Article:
Research at Gloucestershire University throws light on causes of asthma in horses
By James Young | 13th December 2019
Research carried out by experts at the Royal Agricultural University has revealed 113 substances that could cause severe asthma in horses.
Researchers at the Cirencester-based university have revealed that latex is among the 100 plus substances that could cause severe equine asthma (sEA).
Lead researcher Sam White, who carried out the research at the RAU and University of Nottingham found that natural rubber latex was among the problem substances.
The research said latex was among 'the most surprising and significant' of several new allergens present in the dust horses breathe.'
Mr White's method used advanced computing power to assess 400 potential allergens in over 130 sEA-affected and healthy horses, working with research groups in Switzerland, France, Canada and USA.
The research revealed many similarities with human allergic asthma and confirmed previously unlinked bacteria, fungi, arthropod and pollen allergens.
He said: "The most significant and surprising allergens associated with sEA were from natural rubber latex.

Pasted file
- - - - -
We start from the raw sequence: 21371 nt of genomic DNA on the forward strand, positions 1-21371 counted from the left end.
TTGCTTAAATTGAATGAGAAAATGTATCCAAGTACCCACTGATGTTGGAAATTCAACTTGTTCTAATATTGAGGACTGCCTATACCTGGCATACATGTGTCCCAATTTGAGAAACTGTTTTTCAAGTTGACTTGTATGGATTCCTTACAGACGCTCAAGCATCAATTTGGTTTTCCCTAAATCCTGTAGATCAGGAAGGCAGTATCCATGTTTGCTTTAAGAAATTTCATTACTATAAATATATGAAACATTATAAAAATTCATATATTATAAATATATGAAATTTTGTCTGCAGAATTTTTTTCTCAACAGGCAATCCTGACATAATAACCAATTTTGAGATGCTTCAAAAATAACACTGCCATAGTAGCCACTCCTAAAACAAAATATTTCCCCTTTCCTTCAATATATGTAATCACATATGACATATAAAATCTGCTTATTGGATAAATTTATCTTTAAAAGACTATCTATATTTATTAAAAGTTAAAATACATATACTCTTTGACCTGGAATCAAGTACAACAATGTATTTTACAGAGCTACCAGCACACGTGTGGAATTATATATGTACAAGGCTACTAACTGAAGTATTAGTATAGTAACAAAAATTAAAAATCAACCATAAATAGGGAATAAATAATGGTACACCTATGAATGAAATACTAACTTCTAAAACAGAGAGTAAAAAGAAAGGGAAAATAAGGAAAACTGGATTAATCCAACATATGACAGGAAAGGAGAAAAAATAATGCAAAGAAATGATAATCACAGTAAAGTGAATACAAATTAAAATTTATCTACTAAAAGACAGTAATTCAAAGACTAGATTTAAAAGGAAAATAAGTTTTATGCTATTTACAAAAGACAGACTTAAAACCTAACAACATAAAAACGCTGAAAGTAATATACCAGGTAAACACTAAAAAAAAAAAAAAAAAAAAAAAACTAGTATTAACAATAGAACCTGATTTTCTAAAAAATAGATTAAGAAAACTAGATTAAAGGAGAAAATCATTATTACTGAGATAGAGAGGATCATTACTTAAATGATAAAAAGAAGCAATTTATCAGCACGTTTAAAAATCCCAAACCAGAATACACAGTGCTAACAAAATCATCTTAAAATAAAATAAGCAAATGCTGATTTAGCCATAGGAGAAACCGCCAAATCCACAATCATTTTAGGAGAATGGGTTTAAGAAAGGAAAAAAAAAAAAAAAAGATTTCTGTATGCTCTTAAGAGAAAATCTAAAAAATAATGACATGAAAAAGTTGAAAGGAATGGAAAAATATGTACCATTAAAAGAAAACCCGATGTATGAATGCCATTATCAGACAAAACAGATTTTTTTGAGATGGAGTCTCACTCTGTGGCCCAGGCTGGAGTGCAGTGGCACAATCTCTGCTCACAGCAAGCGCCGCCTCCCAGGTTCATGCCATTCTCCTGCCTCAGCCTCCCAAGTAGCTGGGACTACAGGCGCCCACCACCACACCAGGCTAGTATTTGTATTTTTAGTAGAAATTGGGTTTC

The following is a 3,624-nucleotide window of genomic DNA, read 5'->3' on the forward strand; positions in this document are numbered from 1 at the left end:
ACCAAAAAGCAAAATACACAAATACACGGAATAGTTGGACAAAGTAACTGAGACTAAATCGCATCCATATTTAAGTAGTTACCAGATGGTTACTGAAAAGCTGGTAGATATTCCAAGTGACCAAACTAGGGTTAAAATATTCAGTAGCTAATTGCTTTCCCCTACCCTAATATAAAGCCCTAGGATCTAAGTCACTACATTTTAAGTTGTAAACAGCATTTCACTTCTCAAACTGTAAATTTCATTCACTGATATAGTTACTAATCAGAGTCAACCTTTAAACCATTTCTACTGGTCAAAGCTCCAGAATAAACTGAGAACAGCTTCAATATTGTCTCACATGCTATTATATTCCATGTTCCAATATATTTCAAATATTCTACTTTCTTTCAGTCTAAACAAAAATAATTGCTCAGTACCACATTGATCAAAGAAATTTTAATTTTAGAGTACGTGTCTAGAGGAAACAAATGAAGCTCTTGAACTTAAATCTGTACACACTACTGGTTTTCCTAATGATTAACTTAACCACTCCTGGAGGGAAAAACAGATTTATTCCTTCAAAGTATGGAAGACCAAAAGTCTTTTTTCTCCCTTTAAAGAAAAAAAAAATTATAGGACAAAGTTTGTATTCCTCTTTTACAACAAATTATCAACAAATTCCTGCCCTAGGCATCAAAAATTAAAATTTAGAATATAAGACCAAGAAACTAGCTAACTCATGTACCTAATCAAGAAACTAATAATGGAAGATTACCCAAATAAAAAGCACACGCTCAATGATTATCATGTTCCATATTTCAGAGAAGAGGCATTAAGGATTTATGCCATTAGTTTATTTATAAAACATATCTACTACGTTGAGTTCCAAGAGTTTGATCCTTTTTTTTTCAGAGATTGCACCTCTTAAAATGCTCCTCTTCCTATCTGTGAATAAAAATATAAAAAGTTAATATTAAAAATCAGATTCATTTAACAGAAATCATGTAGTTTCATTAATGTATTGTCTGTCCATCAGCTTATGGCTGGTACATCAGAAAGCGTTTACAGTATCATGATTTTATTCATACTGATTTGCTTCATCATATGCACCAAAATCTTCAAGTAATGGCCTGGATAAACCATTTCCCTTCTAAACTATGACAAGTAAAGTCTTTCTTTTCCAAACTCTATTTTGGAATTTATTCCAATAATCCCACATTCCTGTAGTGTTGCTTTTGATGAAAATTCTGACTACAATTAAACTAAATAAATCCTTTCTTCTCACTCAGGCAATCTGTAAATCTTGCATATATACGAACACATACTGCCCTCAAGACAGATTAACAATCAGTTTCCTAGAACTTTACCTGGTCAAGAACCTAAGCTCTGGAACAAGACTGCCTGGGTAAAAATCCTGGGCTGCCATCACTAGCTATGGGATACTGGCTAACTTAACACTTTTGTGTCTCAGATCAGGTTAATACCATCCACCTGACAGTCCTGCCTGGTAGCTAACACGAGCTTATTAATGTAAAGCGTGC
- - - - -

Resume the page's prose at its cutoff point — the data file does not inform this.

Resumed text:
"Latex is historically associated with the equine environment in the form of artificial surfaces on arenas and racetracks.
"The high level of respirable dust associated with training on these surfaces has already been linked with chronic bronchitis, inflammation and oxidative stress in riding instructors, and latex has long been associated with a variety of respiratory conditions in humans.
"These early results show it could be linked to respiratory problems in horses too, although it is too early to make firm conclusion based on these data and further work is needed."
The research used mathematical modelling to enable diagnosis of sEA from a blood sample, preventing the reliance on more invasive diagnostic techniques currently employed.
White, now a Lecturer in Equine Science at Nottingham Trent University, said the identification of new allergens would improve allergen avoidance and inform future diagnostic tests and therapies.
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